The clock is ticking. Musk says Model S production will start in 2012, less than two years from now. To help him pull it off, Musk has hired an impressive roster of seasoned automotive engineers and manufacturing specialists. Gilbert Passin, the former Toyota executive in charge of the Nummi factory, joined Tesla in January. Peter Rawlinson, formerly a top engineer with Jaguar and Lotus, is now Musk’s top Model S engineer.
Rawlinson is tasked with rapidly finalizing the sedan’s specifications in advance of fabrication, and he hosts Musk’s walk-throughs. He guides his boss over to the “noise, vibration, and harshness” team, whose job is to minimize all three unwanted attributes. The engineers replay their latest simulation, which shows that the Model S will be quieter and smoother on the road than most other cars.
“Sweet,” Musk says while examining the data. “We’re gonna have the highest torsional frequency ever.”
Roger Evans, a noise, vibration, and harshness engineer, points out that the battery pack actually makes his job easier. Evans spent 15 years at Ford trying to make cars and trucks quieter. Out of necessity, Ford’s designers placed a tunnel in the frame of their combustion vehicles to make room for exhaust pipes and a driveshaft. It makes a car less stiff and creates more noise, but there was nothing to be done about it. Now Evans doesn’t have to contend with exhaust pipes and a driveshaft—the car’s underbelly is perfectly flat, resulting in increased rigidity. The battery pack sits in a 9-inch-deep rectangular metal frame that’s bolted onto the floor of the car, adding even more stiffness. The vehicle has a vibration specialist’s ideal contours, and Evans seems almost giddy as he explains to Musk the platonic ideal he’s achieved.
Rawlinson’s other engineers pull up simulations that show the car will feature superb aerodynamics, road handling, and safety attributes. On the computer, the car performs better than an Aston Martin, costs significantly less, and can stow a surfboard.
“I just hope we get good correlation with our predictive models,” Rawlinson tells Musk.
In other words, Rawlinson hopes that they can actually build a car as cool as the one on their computer screens.
At the Nummi plant the following week, Musk dons a hard hat and surveys his new factory. A 60-foot-tall wrecking machine tears down a wall, making way for what will eventually be a Tesla assembly line. Right now, it’s just a dusty pile of rubble.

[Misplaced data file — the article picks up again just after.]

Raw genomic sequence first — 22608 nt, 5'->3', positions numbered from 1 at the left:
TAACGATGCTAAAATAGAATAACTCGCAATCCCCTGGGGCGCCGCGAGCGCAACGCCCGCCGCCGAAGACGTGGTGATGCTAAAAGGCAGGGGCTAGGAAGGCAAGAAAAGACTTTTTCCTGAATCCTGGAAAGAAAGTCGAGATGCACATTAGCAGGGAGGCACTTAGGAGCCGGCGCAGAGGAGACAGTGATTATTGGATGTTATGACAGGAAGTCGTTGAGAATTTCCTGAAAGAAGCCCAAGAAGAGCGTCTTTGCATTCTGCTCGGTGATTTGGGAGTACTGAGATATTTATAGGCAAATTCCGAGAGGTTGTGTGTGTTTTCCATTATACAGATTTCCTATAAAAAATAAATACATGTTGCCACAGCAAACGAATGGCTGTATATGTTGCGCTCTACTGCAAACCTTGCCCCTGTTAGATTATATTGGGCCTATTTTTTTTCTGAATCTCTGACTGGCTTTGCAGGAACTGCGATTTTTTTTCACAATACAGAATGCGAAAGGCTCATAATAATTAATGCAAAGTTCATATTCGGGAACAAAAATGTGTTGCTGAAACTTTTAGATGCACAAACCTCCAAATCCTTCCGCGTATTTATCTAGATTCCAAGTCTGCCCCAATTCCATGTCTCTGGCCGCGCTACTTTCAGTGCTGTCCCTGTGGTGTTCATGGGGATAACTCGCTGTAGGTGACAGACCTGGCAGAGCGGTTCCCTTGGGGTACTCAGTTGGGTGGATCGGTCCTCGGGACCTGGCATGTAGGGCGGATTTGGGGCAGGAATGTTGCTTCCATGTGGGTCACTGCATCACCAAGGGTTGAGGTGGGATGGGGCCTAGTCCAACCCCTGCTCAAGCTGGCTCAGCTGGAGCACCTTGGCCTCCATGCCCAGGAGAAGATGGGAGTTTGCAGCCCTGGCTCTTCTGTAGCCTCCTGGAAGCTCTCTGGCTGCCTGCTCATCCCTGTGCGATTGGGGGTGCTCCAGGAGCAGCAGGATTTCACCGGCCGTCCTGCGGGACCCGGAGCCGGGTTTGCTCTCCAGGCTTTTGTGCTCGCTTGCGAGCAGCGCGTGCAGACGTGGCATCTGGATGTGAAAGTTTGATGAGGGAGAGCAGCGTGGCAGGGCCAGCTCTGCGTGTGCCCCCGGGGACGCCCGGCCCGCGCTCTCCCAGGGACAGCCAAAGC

Passin, head of manufacturing, leads the way into the plastics factory, a separate building filled with hulking bumper-making machines. The contraptions are so big, Musk and four Tesla executives walk inside one to inspect it. They’re surrounded by metal walls designed to slam together to mold bumpers. The unit is off and the walls are far apart, but there is a sense that they could pound in at any moment. It feels like standing inside a gargantuan trash compactor.
Musk seems to like the space. “The great thing about this place is that it sets us up for the next generation after the Model S,” Musk says. “We could have 250,000 cars coming out of here in five years.”
That is, if Musk can pull off the Model S. The factory is currently set up to produce cars made of steel and uses magnets to lift and position parts. To cut down on weight, the Model S will be built out of aluminum, which isn’t magnetic. Passin plans to retrofit machinery with suction cups to work around the problem.
There are plenty of other obstacles: Tesla has to hire a workforce, deal with the unions, and wrangle parts suppliers for which 20,000 cars is still a small number. And if and when the Model S does roll off the line, Tesla will have to face a marketplace crowded with electric car competition from big-league manufacturers like GM and Nissan.
None of this seems to bother Musk.
Tesla’s financial situation has turned around, he explains. He finally has the capital and the infrastructure to transform the company.
Not that the road ahead is totally smooth.
“I’m not staring into the abyss of death anymore,” Musk says. “I’m just eating glass now.”
Contributing editor Joshua Davis (www.joshuadavis.net) wrote about flushless urinals in issue 18.07.